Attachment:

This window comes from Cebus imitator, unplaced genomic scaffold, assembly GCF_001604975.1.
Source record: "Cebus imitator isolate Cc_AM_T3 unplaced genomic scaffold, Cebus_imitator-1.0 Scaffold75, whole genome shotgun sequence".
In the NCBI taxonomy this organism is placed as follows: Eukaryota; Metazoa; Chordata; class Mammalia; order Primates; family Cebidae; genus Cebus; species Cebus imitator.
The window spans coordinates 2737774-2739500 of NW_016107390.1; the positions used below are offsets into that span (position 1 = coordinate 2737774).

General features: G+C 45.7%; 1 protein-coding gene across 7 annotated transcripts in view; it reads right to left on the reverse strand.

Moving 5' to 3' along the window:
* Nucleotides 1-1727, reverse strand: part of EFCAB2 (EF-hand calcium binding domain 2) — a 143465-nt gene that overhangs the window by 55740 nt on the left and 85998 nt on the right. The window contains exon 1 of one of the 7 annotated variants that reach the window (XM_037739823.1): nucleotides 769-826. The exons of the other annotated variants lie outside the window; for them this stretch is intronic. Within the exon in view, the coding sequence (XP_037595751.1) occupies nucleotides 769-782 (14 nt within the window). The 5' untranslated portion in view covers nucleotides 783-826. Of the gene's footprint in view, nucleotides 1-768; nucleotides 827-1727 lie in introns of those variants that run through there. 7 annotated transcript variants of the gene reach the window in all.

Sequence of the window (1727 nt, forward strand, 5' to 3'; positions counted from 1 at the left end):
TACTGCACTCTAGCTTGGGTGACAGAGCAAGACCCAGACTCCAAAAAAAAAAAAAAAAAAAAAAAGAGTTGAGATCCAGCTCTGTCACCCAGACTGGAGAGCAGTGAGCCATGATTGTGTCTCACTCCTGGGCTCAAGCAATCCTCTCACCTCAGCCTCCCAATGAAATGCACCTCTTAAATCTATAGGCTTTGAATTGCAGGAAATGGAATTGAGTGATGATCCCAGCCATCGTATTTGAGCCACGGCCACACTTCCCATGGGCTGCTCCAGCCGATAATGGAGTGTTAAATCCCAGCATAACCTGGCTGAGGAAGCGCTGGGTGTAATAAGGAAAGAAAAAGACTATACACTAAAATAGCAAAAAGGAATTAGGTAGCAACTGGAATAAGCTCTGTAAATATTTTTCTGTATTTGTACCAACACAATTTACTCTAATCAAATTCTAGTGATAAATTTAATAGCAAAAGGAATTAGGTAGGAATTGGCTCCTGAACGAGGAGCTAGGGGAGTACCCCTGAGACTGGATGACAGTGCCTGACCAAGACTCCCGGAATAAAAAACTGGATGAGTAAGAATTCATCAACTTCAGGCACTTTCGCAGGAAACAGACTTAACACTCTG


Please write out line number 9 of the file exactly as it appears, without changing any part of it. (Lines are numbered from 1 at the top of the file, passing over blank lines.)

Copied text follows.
TACTGCACTCTAGCTTGGGTGACAGAGCAAGACCCAGACTCCAAAAAAAAAAAAAAAAAAAAAAAGAGTTGAGATCCAGCTCTGTCACCCAGACTGGAGAGCAGTGAGCCATGATTGTGTCTCACTCCTGGGCTCAAGCAATCCTCTCACCTCAGCCTCCCAATGAAATGCACCTCTTAAATCTATAGGCTTTGAATTGCAGGAAATGGAATTGAGTGATGATCCCAGCCATCGTATTTGAGCCACGGCCACACTTCCCATGGGCTGCTCCAGCCGATAATGGAGTGTTAAATCCCAGCATAACCTGGCTGAGGAAGCGCTGGGTGTAATAAGGAAAGAAAAAGACTATACACTAAAATAGCAAAAAGGAATTAGGTAGCAACTGGAATAAGCTCTGTAAATATTTTTCTGTATTTGTACCAACACAATTTACTCTAATCAAATTCTAGTGATAAATTTAATAGCAAAAGGAATTAGGTAGGAATTGGCTCCTGAACGAGGAGCTAGGGGAGTACCCCTGAGACTGGATGACAGTGCCTGACCAAGACTCCCGGAATAAAAAACTGGATGAGTAAGAATTCATCAACTTCAGGCACTTTCGCAGGAAACAGACTTAACACTCTG